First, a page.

Hard Water? This Can Help

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One common problem among householders is that of hard water. If you’re living in an area with high sediment, you’ll find large amounts of dissolved minerals in your water supply. Although that might not seem to be too big a problem, the minerals deposits that it leaves on surfaces after the water has evaporated can be a huge pain to remove.

While some people think that hard water isn’t healthy to drink, in fact this isn’t the case. In fact, it may help to prevent diseases and boost your intake of minerals every day. However, despite the fact that it won’t physically harm your body, it will have a major impact on your appliances and plumbing system.

Hard water leaves white residue on sinks, glassware and dishes. It also reduces the working lifespan of your plumbing system while contributing to a host of issues like rusting, scale buildup in your pipes and less effectiveness of cleaning products. The scale which accumulates from the buildup may also cause your plumbing system and water heaters to use more energy and this will end up increasing your energy bills.

So, how can you resolve the problem? Here are some options to consider.

Vinegar

As calcium is the biggest component of hard water, it’s very reactive to acids. Vinegar is one such acid which will help to break down hard water deposits and keep your home looking its best. Put any fixtures which have been covered with scale into a large bowl of vinegar which has been heated. Within an hour, the deposits will have been dissolved. You can also clean your appliances and glassware with distilled vinegar to remove the residue.

Reducing Temperatures

One problem that contributes to scale buildup is the temperature of the water. Most people don’t know that if they run hot water through their hot water heat, mineral buildup will be increased because of the process of mineral precipitation which occurs in the plumbing system’s hottest areas. If you turn down the heater’s temperature, accumulation will be delayed. You should also flush out your heater regularly so that sediment won’t be able to clog the fixture.

Use A Rinse Aid

When you have hard water, it’s common to have to use even more soap if you want it to actually foam. If you want to minimize the amount of hard water deposits accumulating on your glassware and dishes you should always use a rinse aid. This will remove the film, stains and buildup leaving your utensils and crockery looking their best. Make sure to choose a product which has been formulated especially for use in a hard water area.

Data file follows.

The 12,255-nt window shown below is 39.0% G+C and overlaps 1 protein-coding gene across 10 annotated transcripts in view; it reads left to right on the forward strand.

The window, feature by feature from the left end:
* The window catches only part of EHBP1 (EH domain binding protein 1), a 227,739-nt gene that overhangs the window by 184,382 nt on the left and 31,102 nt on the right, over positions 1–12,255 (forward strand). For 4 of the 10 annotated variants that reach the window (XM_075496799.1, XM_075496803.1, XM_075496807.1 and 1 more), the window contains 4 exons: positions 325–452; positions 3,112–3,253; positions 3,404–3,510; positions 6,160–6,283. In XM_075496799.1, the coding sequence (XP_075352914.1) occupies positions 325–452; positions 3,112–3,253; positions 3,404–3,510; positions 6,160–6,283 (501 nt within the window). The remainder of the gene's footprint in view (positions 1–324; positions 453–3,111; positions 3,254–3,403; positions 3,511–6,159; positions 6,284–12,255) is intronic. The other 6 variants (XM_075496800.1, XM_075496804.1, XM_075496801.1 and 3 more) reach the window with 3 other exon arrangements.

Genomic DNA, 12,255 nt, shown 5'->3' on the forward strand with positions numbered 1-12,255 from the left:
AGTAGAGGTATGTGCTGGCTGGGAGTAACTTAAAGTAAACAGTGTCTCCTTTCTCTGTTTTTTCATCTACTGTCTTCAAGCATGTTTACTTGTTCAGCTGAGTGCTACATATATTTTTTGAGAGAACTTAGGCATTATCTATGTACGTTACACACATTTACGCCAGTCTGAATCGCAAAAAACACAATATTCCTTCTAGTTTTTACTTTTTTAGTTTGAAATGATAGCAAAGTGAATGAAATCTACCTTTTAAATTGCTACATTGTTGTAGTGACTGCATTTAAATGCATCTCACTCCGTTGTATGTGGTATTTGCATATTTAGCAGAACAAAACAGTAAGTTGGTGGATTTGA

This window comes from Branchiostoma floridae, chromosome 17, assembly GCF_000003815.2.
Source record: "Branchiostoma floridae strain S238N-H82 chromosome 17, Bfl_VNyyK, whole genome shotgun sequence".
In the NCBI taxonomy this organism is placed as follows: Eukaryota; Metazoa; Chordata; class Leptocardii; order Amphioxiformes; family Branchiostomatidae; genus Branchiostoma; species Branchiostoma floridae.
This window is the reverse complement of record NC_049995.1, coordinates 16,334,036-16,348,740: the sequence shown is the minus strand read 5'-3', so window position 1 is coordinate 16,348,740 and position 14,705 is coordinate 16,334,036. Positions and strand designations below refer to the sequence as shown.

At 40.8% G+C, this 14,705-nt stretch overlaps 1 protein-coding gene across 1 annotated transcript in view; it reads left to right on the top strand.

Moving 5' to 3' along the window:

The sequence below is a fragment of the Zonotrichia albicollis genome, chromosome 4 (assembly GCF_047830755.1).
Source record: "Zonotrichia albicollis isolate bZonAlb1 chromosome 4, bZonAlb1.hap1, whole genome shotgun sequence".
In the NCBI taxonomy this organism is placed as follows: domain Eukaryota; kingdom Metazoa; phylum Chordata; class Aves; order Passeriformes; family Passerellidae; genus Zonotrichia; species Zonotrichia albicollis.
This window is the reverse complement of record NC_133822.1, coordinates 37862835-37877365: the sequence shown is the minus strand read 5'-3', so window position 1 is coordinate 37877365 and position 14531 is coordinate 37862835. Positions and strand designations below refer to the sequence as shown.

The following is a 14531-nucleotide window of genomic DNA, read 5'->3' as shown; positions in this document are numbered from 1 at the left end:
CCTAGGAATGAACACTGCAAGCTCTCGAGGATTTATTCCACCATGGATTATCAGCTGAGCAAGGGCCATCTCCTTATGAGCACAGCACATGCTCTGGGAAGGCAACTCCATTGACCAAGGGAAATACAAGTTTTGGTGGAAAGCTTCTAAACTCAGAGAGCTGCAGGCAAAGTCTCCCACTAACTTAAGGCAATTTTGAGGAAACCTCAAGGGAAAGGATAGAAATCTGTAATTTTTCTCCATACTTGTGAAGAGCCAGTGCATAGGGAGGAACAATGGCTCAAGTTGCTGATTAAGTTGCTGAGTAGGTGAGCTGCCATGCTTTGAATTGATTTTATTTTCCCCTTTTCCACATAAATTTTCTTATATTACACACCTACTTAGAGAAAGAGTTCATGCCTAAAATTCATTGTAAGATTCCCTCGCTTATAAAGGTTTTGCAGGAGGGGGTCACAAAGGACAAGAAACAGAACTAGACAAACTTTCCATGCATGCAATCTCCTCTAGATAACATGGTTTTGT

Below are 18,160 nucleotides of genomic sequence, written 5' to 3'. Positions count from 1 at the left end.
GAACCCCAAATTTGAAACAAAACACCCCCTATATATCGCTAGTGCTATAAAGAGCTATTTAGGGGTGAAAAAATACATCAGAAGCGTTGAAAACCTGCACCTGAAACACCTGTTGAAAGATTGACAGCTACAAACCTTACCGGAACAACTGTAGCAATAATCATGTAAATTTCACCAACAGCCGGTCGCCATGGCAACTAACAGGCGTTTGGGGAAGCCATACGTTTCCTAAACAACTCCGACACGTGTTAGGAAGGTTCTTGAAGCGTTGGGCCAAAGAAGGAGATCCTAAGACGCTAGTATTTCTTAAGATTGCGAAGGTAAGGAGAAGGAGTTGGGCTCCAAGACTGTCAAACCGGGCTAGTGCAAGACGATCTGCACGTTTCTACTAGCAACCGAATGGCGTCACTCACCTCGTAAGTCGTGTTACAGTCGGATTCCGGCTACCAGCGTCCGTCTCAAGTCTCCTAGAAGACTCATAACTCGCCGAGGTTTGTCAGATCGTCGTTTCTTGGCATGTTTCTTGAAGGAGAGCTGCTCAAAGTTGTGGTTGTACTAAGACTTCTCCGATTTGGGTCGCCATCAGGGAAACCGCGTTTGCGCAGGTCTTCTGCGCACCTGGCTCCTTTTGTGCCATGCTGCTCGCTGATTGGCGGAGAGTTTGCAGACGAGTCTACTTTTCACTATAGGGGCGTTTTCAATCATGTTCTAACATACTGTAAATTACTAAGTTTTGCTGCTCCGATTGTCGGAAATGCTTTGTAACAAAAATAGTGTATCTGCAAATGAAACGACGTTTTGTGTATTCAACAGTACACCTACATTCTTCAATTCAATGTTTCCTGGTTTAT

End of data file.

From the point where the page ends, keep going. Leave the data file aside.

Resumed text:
Use An Appliance Cleaner

Hard water deposits build up on and in your appliances and this reduces their lifespan and reduces their effectiveness. Calcified buildup is very difficult to remove so you should clean your appliances and pipes frequently to keep them in good condition. You can use a specialist appliance cleaning solution which will remove the buildup due to its abrasive or acidic.

Use A Water Softener

A water softener can resolve all your hard water problems at home. There are three types of water softener – a salt-free version which uses no chemicals, an ion exchange version and a reverse osmosis softener. While salt-free softeners are ideal for preserving natural minerals in the water, they aren’t going to be effective enough to address very hard water. In the most extreme cases, an ion exchange softener which uses sodium or potassium ions to soften the water will be the best choice. These water softeners are very good for home appliances like washing machines or dishwashers, but if you use this type of softener you won’t be able to drink the water. The third option – the reverse osmosis softener – is known to be the best option on the market, using pressure to remove impurities from the water. You can find out more here about how to choose the right water softener to suit your needs.